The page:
Moreover, we noted that the solution with lanthanum showed a larger percentage increase in the lower [Ca2+]o than the 13.5mM concentration for amplitude (Fig 3). There was no significant difference between the duration for the two concentrations, although there was still an overall increase in duration with lanthanum (Fig 4). However, in the 6.75mM [Ca2+]o with lanthanum we observed a decrease in the amplitude and duration of EPSPs as compared to the 6.75mM [Ca2+]o without lanthanum, which is not consistent with our other results (Fig 2). Additionally, more substantial variances were seen between the two tests at this concentration than were seen among the tests for other concentrations. Due to inconsistent and conflicting recordings as well as the data obtained from our 6.75mM [Ca2+]o solution, we have chosen to focus on our more constant results seen with the 3.375mM and 13.5mM [Ca2+]o solutions.
Figure 3 (top). EPSP amplitude increases with lower [Ca2+]o in lanthanum solutions. The percentage increase in EPSP amplitude in the presence of 1mM Lanthanum at 3.375mM and 13.5mM [Ca2+]o. Results show the average amplitude increase for each concentration (n=3). Standard error bars = SEM.
Figure 4 (bottom). EPSP duration increases with lower [Ca2+]o in lanthanum solutions.. The percentage increase in EPSP duration with the addition of 1mM Lanthanum at 3.375mM and 13.5mM [Ca2+]. Results show the average amplitude increase for each concentration (n=3). No significant difference was seen between [Ca2+]o. Standard error bars=SEM.
Our results indicate that lanthanum does not inhibit NSCCs as expected and as previously seen in the study by Demidchik et al. (2002) onArabidopsis thaliana. This may indicate that either the CaSR-NSCC signaling pathway functions differently in plants than in invertebrate animals or that lanthanides do not produce the same effects on the NSCC in invertebrates as those previously seen in plants. We studied the amplitude and duration of EPSPs at different [Ca2+]o with 1mM lanthanum and found the EPSPs to increase in both duration and amplitude.
In our EPSP recordings, amplitude increased with lanthanum at both concentrations (Fig 3), as did EPSP duration when lanthanum was added (Fig 4). The lower [Ca2+]o shows a larger percentage increase for amplitude when compared to the higher [Ca2+]o, which is consistent with results found by Chen et al. (2010) for the use of an agonist on the CaSR in mice. Chen et al. (2010) suggests that increased NSCC activity may increase action potential duration because it prolongs Ca2+ entry at the terminal. This contradicts our results in which lanthanum caused an increase in EPSP duration. This divergence implies that lanthanum did not inhibit NSCC activity, which would have reduced EPSP duration.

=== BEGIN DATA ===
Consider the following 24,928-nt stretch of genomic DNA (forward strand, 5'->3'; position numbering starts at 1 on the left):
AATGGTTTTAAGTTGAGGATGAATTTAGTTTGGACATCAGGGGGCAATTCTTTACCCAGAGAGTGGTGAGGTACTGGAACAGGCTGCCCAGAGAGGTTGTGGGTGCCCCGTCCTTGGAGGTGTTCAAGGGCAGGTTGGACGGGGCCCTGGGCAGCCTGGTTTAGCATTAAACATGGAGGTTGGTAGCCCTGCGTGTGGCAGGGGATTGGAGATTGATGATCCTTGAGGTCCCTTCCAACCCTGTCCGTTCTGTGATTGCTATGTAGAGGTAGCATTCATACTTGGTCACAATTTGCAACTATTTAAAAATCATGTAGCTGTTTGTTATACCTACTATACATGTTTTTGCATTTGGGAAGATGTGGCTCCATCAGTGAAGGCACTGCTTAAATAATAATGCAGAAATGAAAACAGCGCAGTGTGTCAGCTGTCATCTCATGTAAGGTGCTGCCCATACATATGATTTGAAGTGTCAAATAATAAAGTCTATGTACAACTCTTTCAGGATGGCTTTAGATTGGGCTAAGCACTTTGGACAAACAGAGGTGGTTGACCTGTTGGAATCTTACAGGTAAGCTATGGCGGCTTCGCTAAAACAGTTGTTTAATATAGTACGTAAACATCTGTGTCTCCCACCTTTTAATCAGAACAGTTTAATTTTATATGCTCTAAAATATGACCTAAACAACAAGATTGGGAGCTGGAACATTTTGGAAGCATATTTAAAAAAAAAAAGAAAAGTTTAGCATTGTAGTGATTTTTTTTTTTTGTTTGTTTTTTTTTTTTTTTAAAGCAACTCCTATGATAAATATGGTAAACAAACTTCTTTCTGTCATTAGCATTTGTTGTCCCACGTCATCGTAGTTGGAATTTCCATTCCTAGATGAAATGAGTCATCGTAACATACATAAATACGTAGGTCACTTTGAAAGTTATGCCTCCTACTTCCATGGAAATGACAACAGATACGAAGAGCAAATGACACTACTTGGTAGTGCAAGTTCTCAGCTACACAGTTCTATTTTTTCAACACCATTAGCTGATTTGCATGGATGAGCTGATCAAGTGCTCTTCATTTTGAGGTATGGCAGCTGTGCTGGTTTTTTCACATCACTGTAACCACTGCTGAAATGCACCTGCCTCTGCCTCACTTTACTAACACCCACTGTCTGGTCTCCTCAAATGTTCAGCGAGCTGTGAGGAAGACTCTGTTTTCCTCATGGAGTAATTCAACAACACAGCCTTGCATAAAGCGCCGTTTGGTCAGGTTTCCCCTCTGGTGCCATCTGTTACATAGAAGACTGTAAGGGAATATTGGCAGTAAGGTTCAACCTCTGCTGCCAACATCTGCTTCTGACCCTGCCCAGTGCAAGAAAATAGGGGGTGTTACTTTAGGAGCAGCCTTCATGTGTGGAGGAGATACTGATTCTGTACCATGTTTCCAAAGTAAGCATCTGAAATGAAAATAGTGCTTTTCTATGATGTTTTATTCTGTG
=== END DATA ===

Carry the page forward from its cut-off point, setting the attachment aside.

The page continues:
Despite consistent results seen at 3.375mM and 13.5mM Ca2+concentrations, we observed an anomaly at the 6.75mM [Ca2+], where the addition of lanthanum resulted in a decrease of amplitude and duration. This may be due to our only being able to obtain two data points for this concentration, which might misrepresent the average. Thus, we did not include the 6.75mM data points in the majority of our data analysis and focused primarily on the two remaining concentrations with more constant results. Additionally, Demidchik, Davenport et al. (2002) found that the low selectivity of NSCCs pose a challenge for electrophysiological studies because of the difficulty associated with identifying the ionic species that is responsible for the current being produced. This may further contribute to our lack of consistent data seen in some of our recordings.
The differences seen in the effects of lanthanum on the crayfish neuromuscular junction as compared to those seen in Arabidopsis thalianamay reflect either variations in the CaSR-NSCC pathway or differences in the way in which lanthanides specifically affect the pathway. Both of these theories may be further explored by the utilization of other inhibitors or agonists for either the NSCC or CaSR in the crayfish neuromuscular junction. Our study had initially also intended to explore the effects of Calindol, a CaSR agonist, but was unable to due to a lack of time. Use of Calindol or other inhibitors or agonists of the pathway could allow for further understanding of the CaSR-NSCC signaling pathway in an invertebrate model. Additionally, examining the effects of lanthanum in vertebrates would allow for a better understanding of lanthanum’s overall effects and the mechanism by which it is able to act as an inhibitor.
We would like to thank Professor Clark Lindgren for all of his help and guidance throughout our planning and the carrying out of our experiment.